This post was written by Megan Bragiel, RDN, and Jordan Santilli, RDN, Parkview Health.
The food groups
MyPlate is a healthy way of eating that includes foods from all the food groups, including fruits, vegetables, grains, protein and dairy. It’s important to include a variety of these different types of foods in your meals, snacks and beverages each day. You should choose food and beverage options that are lower in sodium, saturated fat and sugar.
Fruits: Focus on eating the whole fruit to help get some extra fiber in each day. Include fruit with breakfast by adding sliced bananas, apples or berries to your cereal, yogurt, pancakes or oatmeal.
Vegetables: Wash and chop up veggies after you buy them to help keep an easy and nutritious snack on hand. Add vegetables to soups, salads or stir fry, or toss them on a sheet pan with some olive oil and roast them in the oven for a quick side dish.
Grains: Try to make half of your grains whole grains, such as whole grain cereal, pita, tortillas, bread or rolls. Add some different types of grains into your recipes that you may not have tried before, such as quinoa, amaranth, buckwheat, barley, cous cous, farro or wild rice.
Protein: Try to include fish or seafood once or twice a week to add in some heart-healthy omega-3 fatty acids. Include some meatless meals that still contain protein for a change, such as lentil soup, black bean burgers, grilled tofu, vegetable wrap with hummus, or adding nut butters to recipes.
Dairy: Milk is a good source of protein and calcium. You can add it to oatmeal, soups or smoothies. Choose unsweetened versions of lactose-free or soy milk.
Our bodies need water in order to prevent infections, deliver nutrients to cells, help our organs function properly, hydrate our muscles and regulate our body temperature. Additionally, being hydrated can improve our mood, sleep quality and memory.
You should aim for at least eight eight-ounce glasses of water each day, unless your doctor has told you otherwise. Sodas, coffee, iced tea and energy drinks contain caffeine that acts as a diuretic in your body. This means that you are pulling a little extra fluid from your body when you drink these beverages, so be sure to drink enough water throughout the day.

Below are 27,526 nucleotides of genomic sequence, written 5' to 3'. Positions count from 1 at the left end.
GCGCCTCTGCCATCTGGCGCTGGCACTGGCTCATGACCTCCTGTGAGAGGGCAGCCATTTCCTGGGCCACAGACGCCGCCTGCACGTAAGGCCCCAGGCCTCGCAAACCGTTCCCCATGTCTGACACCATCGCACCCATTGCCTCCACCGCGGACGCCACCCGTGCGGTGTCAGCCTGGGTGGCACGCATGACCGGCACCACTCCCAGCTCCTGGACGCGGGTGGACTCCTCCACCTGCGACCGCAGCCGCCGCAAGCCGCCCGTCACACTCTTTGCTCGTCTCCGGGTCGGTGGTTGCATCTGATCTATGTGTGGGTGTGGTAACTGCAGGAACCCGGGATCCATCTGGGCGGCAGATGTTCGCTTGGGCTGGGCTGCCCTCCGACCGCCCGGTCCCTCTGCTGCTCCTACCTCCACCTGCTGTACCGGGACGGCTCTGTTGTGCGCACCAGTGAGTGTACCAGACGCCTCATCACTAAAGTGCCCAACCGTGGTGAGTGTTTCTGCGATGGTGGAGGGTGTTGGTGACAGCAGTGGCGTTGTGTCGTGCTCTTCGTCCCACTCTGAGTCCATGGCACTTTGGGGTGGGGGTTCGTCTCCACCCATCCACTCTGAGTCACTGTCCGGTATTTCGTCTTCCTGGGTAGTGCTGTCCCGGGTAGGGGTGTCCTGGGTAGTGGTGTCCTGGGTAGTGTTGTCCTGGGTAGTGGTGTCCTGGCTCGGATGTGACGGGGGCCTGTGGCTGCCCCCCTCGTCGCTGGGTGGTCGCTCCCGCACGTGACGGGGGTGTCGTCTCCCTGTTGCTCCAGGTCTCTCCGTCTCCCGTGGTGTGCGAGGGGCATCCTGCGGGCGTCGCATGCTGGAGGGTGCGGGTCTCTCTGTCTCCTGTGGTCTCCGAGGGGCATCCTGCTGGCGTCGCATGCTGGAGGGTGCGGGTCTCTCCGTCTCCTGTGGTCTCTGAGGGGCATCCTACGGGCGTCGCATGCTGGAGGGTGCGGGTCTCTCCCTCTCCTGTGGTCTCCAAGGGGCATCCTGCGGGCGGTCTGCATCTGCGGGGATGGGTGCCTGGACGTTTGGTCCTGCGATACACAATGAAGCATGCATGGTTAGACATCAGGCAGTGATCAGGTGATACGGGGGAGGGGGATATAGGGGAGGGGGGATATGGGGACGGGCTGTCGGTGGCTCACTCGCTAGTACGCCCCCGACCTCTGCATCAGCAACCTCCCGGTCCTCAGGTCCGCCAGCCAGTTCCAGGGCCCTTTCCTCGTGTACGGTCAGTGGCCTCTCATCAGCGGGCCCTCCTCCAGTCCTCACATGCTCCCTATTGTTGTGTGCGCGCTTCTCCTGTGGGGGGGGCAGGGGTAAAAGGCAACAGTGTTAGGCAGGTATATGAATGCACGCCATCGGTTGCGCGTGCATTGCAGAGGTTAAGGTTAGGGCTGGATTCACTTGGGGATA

Limit the consumption of sugary beverages such as fruit juice, soda, fruit punch, sports drinks and energy drinks. Some fruits contain a good amount of water, such as grapefruit, watermelon, grapes, pineapple and cantaloupe. You can also add some sliced-up fruit to water as a flavorful and healthful alternative to sugary beverages.
Shifting to a mindfulness-based approach to eating means avoiding distractions while eating and taking time to enjoy your food. While many diet trends tend to set specific guidelines and limitations on the foods we eat, the idea of mindful eating is intended to be more focused on the process and experience of choosing the foods we eat. You may see that practicing mindful eating can help support behavior change that may be more realistic to sustain long term, in comparison to a more outcome-driven diet.
Here are a few tips and tricks to help you start practicing more mindfulness at mealtime:
- Begin with a shopping list – Plan for your grocery trip by making a shopping list and sticking to it as much as possible. This can help bring more value to your food items and help to limit impulse buying.
- Sit down – Limit eating on the go as much as possible. Make an effort to give yourself time to sit down, relax and reflect on your food and how you are feeling before starting to eat.
- Eat slowly – This will help you appreciate the flavors, tastes and smells of your meal. Try putting down your utensils and taking smaller bites to help with this.
- Chew thoroughly – Be mindful that you are chewing each bite thoroughly before swallowing your food. The idea behind this is to give your gut and brain time to communicate with each other, which in turn may help prevent overeating.
- Limit distractions – Give yourself a quiet environment free of electronic devices and background noise that may distract you from the experience of enjoying your food.
There are many reasons to look at the nutrition label of the foods that we eat. A great way to start making more informed food choices when it comes to meals and snacks is to simply compare foods based on the nutrition facts panel.
Did you know that the nutrition facts panel on packaged foods was recently revised? This was done to make it easier for users to gather the nutrition information of the foods we eat more efficiently and effectively. Below is a example from the FDA showing the new look. This should be helpful guide when it comes to making more nutritious choices at meals.